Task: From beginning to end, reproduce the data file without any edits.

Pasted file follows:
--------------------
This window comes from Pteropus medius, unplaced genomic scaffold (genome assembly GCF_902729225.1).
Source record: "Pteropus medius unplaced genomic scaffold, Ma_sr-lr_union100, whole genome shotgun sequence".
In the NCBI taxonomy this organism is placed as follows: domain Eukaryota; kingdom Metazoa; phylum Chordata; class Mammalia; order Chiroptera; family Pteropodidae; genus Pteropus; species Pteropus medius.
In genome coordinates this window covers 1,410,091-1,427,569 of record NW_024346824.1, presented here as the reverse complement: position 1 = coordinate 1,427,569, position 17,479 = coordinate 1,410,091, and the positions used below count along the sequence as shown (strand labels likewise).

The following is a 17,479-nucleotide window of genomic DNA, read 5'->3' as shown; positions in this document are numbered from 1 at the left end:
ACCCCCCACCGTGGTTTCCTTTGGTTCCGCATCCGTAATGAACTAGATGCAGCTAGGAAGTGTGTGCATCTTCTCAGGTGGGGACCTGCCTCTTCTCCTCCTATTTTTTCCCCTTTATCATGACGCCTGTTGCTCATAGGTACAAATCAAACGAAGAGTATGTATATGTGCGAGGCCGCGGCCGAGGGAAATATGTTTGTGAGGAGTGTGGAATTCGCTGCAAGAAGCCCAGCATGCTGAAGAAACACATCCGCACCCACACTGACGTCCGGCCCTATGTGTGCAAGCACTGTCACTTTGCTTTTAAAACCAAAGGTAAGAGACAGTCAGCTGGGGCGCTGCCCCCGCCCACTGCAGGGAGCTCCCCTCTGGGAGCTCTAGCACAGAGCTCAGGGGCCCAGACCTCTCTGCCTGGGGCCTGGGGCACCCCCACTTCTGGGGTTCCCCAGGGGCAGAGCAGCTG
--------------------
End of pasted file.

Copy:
This window comes from Pteropus medius, unplaced genomic scaffold (genome assembly GCF_902729225.1).
Source record: "Pteropus medius unplaced genomic scaffold, Ma_sr-lr_union100, whole genome shotgun sequence".
In the NCBI taxonomy this organism is placed as follows: domain Eukaryota; kingdom Metazoa; phylum Chordata; class Mammalia; order Chiroptera; family Pteropodidae; genus Pteropus; species Pteropus medius.
In genome coordinates this window covers 1,410,091-1,427,569 of record NW_024346824.1, presented here as the reverse complement: position 1 = coordinate 1,427,569, position 17,479 = coordinate 1,410,091, and the positions used below count along the sequence as shown (strand labels likewise).

The following is a 17,479-nucleotide window of genomic DNA, read 5'->3' as shown; positions in this document are numbered from 1 at the left end:
ACCCCCCACCGTGGTTTCCTTTGGTTCCGCATCCGTAATGAACTAGATGCAGCTAGGAAGTGTGTGCATCTTCTCAGGTGGGGACCTGCCTCTTCTCCTCCTATTTTTTCCCCTTTATCATGACGCCTGTTGCTCATAGGTACAAATCAAACGAAGAGTATGTATATGTGCGAGGCCGCGGCCGAGGGAAATATGTTTGTGAGGAGTGTGGAATTCGCTGCAAGAAGCCCAGCATGCTGAAGAAACACATCCGCACCCACACTGACGTCCGGCCCTATGTGTGCAAGCACTGTCACTTTGCTTTTAAAACCAAAGGTAAGAGACAGTCAGCTGGGGCGCTGCCCCCGCCCACTGCAGGGAGCTCCCCTCTGGGAGCTCTAGCACAGAGCTCAGGGGCCCAGACCTCTCTGCCTGGGGCCTGGGGCACCCCCACTTCTGGGGTTCCCCAGGGGCAGAGCAGCTG